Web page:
Gender different sign languages...Irish Sign Language in SignWritin g

Valerie Sutton sutton at SIGNWRITING.ORG
Sun Feb 15 16:48:43 UTC 2004

SignWriting List
February 15, 2004

Dear SW List, and Neil!
Thank you for this interesting posting. SignWriting is now being used
in Dublin, Ireland, in a series of new books that will teach Irish Sign
Language to hearing people, at Trinity College. The first book is going
to press soon, I believe. But this has nothing to do with the research
project, you mention, Neil. I am glad to know about it, since I could
contact the researhers and put them in touch with the Deaf people
preparing the books in Dublin. The research project could also use
SignWriting to preserve the older dialects of Irish Sign
Language...that is a great idea!

I am no expert on the history of Irish Sign Language, but I remember
learning about the fact that they had residential schools for the deaf,
in Ireland, and that some of those schools were segregated by religion
(Catholic or Protestant) and gender (boys and girls schools). So it
makes sense, that the different schools taught different dialects of
signing...creating quite an interest from the linguistic community!

I will try to get in touch with the researchers, and tell you what

Val ; -)


On Feb 13, 2004, at 3:59 AM, Neil Bauman wrote:

> Hi all:
> This is not specifically on Signwriting--but I thought it very
> interesting.
> Hadn't heard of signed languages that were almost totally different
> between
> men and women before.
> Here is the article on the subject.
> Grant aids sign language research
> University Wire; 2/10/2004; Sarah Thigpen
> (Daily Forty-Niner) (U-WIRE) LONG BEACH, Calif. --
>  For many people around the world, sign language is the only connection
> between their silent world, and others around them.
> Because of the differences in culture around the world, some of the
> original versions of sign language are being lost due to the fact that
> the
> only keepers of the language, the speakers themselves, are old and
> dying.
> One of these versions is an ancient form of gender Irish Sign Language.
> For Barbara LeMaster, an anthropology and linguistics professor at Cal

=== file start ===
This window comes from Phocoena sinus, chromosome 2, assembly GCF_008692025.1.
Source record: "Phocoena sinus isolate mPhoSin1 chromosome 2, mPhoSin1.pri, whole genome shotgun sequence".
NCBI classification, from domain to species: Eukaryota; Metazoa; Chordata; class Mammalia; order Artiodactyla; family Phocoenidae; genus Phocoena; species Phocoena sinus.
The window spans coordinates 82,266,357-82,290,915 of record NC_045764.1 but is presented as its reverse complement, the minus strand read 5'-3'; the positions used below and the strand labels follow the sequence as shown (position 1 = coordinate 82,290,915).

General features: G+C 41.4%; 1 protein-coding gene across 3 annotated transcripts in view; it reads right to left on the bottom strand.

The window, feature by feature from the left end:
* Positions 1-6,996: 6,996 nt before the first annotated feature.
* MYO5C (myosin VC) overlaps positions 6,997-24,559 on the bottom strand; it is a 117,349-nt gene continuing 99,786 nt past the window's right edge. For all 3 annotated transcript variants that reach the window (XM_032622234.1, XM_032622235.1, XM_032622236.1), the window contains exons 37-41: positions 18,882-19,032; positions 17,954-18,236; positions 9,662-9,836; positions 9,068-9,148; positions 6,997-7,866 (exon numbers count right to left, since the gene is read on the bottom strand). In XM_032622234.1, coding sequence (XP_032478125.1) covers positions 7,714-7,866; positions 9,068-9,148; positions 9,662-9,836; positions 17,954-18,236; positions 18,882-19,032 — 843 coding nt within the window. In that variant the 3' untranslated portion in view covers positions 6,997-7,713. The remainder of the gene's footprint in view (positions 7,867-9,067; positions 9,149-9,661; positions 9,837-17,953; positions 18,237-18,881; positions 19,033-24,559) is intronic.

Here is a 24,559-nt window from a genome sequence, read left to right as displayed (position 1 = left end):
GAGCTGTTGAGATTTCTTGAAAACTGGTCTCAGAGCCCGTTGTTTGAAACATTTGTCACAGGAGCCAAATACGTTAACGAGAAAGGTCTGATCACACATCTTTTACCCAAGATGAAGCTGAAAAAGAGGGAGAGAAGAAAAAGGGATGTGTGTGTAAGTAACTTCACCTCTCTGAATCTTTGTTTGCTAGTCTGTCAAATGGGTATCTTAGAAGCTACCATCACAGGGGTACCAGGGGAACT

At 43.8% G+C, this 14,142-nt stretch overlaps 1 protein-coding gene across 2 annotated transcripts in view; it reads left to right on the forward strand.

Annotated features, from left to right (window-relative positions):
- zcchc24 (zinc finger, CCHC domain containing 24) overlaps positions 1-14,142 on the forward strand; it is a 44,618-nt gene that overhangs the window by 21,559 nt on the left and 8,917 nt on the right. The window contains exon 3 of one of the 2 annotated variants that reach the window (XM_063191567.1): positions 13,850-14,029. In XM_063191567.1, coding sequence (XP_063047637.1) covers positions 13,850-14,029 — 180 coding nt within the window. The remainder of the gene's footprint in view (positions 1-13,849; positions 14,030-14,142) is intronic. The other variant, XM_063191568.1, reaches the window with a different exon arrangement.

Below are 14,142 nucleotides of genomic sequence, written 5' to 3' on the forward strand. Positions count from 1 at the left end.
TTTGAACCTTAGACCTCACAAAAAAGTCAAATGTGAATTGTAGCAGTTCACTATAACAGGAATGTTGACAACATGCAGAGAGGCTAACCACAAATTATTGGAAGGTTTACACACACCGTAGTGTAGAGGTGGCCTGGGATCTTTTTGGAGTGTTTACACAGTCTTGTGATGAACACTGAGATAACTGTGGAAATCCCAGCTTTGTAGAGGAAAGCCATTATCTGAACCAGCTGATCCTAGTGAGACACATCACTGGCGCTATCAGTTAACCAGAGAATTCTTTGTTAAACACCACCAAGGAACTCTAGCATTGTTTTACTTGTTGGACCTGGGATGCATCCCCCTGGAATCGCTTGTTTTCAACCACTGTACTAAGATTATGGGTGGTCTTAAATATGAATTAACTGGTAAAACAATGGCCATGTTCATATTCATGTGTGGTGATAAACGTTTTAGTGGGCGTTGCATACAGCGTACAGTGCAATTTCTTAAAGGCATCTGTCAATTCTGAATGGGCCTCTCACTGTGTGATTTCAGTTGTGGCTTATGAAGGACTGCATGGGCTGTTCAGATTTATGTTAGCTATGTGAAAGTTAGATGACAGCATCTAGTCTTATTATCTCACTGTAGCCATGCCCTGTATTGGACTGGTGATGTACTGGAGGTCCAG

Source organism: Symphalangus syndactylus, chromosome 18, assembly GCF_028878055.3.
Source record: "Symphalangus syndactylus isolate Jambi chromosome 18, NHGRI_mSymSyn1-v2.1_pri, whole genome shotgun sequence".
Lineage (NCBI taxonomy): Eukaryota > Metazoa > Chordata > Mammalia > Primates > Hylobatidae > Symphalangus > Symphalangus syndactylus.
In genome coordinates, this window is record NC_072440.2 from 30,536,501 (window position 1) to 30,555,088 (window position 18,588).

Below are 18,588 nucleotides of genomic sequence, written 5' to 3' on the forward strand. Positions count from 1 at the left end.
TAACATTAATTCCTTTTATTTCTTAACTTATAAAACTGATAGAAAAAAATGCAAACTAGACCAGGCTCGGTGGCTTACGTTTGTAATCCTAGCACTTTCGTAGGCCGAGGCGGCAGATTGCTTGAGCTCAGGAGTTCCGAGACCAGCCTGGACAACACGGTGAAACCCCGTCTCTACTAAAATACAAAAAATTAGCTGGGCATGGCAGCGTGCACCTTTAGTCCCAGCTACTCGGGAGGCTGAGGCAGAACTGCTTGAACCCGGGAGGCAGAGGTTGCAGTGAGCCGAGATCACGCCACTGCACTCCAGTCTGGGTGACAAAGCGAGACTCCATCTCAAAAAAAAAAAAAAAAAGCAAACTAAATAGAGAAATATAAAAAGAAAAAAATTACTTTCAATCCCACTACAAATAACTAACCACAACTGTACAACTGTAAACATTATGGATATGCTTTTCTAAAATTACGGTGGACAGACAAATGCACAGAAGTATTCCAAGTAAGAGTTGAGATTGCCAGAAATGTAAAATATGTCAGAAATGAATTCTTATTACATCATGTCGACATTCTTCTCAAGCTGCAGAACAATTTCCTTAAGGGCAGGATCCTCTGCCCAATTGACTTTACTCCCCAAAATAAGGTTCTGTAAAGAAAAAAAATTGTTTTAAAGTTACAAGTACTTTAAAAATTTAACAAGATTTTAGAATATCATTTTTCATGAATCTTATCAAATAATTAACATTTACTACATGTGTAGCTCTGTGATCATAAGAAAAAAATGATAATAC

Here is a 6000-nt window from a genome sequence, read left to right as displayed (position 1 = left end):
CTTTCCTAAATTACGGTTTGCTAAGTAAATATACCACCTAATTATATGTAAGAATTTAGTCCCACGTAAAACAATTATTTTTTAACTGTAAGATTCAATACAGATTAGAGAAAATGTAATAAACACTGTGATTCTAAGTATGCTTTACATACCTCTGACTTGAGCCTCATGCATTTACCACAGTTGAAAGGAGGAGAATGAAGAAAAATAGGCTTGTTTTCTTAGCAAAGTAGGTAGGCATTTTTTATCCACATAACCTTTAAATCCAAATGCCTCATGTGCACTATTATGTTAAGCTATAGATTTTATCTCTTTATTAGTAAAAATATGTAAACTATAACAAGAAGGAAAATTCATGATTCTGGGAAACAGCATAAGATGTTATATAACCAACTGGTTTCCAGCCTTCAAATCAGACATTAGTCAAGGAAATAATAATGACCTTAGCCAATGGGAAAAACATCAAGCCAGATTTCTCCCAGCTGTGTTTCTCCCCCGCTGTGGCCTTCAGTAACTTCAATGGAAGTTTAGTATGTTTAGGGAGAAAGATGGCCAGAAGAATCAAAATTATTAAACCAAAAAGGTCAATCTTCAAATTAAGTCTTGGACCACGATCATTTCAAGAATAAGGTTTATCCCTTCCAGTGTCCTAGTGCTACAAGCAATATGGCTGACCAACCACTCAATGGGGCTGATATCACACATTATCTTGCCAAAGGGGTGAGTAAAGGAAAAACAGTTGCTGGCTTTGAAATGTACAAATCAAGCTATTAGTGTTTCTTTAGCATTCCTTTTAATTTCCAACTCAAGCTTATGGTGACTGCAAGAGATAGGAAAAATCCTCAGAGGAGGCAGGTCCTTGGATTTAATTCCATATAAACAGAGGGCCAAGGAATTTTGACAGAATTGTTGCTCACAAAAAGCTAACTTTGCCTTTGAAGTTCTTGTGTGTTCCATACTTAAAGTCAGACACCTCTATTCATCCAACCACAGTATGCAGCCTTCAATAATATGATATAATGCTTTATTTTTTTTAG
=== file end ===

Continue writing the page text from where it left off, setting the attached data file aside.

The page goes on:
> State Long Beach, help is on the way. LeMaster has recently been given
> a
> $74,482 grant from The National Science Foundation. This grant enables
> LeMaster to continue her research on a form of sign language
> originated in
> Dublin, Ireland.
> LeMaster, an expert of deaf culture, began her research of Irish Sign
> Language almost 20 years ago. Unfortunately, LeMaster was unable to
> return
> to Ireland until three years ago to continue her research.
> As a result of this grant, LeMaster will be returning to Ireland in
> July in
> conjunction with her research.
> No documented language, spoken or signed, has as extreme gender
> differences
> as [Irish Sign Language]," LeMaster said. "I'm interested in how
> different
> the two gender languages are from each other, and how the genders
> resolve
> those differences."
> According to LeMaster, in certain sections of the Dublin community, the
> native vocabularies for deaf men and deaf women are so different that
> they
> can impair communications on the most mundane topics. This is a result
> of
> men and women going to different schools to learn the language.
> According to LeMaster, the documentation of gender Irish Sign Language
> is
> important for a number of reasons.
> "Unlike other gender different situations, these gender varieties are
> the
> product of language socialization experiences that completely
> segregated
> males and females," LeMaster said. "As though deaf girls and boys grew
> up
> on separate islands."
> LeMaster does have one benefit that she did not have when she began
> this
> journey 20 years ago. Modern technology has made it easier for
> researchers
> to study, record and preserve rare languages that are rapidly
> disappearing.
> With the help of computers, LeMaster can look at different signs for
> the
> same word at the same time.
> "It's my goal to create a DVD dictionary of gendered Irish Sign
> Language so
> that anyone may access it," LeMaster said.
> This 15-month grant gives LeMaster a chance to complete the work that
> she
> began so long ago. Once her dictionary is completed, any future work
> tracking the dissemination of these gendered signs and meaning will
> always
> be associated with LeMaster.
> ______________________
> Wonder if LeMaster is going to use SW as a way of storing the
> information
> on her computer? Anyone on the list know this person?
> Regards
>                                         Neil
> Neil Bauman, Ph.D.
> Center for Hearing Loss Help
> 49 Piston Court
> Stewartstown, PA 17363
> Phone: (717) 993-8555
> FAX: (717) 993-6661
> Email: neil at
> Website:

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